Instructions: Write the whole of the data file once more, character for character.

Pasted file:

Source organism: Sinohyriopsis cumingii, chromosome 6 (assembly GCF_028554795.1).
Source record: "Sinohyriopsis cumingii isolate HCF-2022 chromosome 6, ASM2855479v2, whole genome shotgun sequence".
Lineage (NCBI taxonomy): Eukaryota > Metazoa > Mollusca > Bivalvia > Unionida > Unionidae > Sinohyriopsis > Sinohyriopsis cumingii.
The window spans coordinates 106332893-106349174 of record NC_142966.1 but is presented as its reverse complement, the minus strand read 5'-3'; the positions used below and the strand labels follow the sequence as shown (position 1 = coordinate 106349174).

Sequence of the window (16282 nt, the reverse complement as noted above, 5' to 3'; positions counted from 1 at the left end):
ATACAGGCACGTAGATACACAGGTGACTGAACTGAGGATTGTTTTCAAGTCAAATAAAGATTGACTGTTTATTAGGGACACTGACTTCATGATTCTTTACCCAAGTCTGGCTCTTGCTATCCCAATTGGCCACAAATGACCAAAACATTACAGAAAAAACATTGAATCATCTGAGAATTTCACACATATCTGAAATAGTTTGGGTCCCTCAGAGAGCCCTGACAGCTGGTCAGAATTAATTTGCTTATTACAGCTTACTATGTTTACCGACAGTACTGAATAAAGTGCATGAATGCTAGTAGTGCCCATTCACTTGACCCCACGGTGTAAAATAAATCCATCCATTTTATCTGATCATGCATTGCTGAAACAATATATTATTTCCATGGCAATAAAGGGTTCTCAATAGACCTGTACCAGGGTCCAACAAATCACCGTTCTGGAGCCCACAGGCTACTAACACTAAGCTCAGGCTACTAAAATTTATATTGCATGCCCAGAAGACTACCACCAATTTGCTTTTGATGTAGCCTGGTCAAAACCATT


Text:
Source organism: Sinohyriopsis cumingii, chromosome 6 (assembly GCF_028554795.1).
Source record: "Sinohyriopsis cumingii isolate HCF-2022 chromosome 6, ASM2855479v2, whole genome shotgun sequence".
Lineage (NCBI taxonomy): Eukaryota > Metazoa > Mollusca > Bivalvia > Unionida > Unionidae > Sinohyriopsis > Sinohyriopsis cumingii.
The window spans coordinates 106332893-106349174 of record NC_142966.1 but is presented as its reverse complement, the minus strand read 5'-3'; the positions used below and the strand labels follow the sequence as shown (position 1 = coordinate 106349174).

Sequence of the window (16282 nt, the reverse complement as noted above, 5' to 3'; positions counted from 1 at the left end):
ATACAGGCACGTAGATACACAGGTGACTGAACTGAGGATTGTTTTCAAGTCAAATAAAGATTGACTGTTTATTAGGGACACTGACTTCATGATTCTTTACCCAAGTCTGGCTCTTGCTATCCCAATTGGCCACAAATGACCAAAACATTACAGAAAAAACATTGAATCATCTGAGAATTTCACACATATCTGAAATAGTTTGGGTCCCTCAGAGAGCCCTGACAGCTGGTCAGAATTAATTTGCTTATTACAGCTTACTATGTTTACCGACAGTACTGAATAAAGTGCATGAATGCTAGTAGTGCCCATTCACTTGACCCCACGGTGTAAAATAAATCCATCCATTTTATCTGATCATGCATTGCTGAAACAATATATTATTTCCATGGCAATAAAGGGTTCTCAATAGACCTGTACCAGGGTCCAACAAATCACCGTTCTGGAGCCCACAGGCTACTAACACTAAGCTCAGGCTACTAAAATTTATATTGCATGCCCAGAAGACTACCACCAATTTGCTTTTGATGTAGCCTGGTCAAAACCATT